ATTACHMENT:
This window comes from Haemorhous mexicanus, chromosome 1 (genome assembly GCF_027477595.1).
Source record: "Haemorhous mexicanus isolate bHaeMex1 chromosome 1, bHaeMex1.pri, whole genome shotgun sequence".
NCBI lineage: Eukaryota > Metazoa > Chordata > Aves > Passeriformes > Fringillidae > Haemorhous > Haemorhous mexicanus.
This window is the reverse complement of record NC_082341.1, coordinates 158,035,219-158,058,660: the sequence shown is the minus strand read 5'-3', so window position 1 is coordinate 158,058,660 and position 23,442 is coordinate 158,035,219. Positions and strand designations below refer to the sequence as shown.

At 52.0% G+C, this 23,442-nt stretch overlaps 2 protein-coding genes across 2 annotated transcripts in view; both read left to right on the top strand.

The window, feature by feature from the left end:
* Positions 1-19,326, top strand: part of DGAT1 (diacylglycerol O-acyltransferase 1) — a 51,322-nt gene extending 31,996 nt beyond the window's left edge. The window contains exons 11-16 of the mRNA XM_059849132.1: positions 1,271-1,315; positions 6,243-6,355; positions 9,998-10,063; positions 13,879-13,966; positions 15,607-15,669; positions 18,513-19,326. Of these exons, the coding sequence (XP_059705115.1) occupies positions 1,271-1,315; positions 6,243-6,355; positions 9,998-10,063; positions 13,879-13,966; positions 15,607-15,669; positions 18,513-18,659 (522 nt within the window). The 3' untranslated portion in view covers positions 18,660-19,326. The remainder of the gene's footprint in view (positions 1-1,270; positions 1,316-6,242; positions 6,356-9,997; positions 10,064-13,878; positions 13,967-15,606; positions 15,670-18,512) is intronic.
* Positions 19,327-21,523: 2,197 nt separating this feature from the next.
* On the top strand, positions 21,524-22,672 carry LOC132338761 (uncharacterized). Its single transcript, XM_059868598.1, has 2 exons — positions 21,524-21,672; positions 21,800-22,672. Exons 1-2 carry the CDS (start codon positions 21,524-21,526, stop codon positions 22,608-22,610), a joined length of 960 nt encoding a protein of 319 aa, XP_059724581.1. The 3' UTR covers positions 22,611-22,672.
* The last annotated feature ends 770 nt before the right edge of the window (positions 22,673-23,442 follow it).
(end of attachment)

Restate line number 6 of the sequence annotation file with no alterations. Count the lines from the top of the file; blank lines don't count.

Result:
The window, feature by feature from the left end: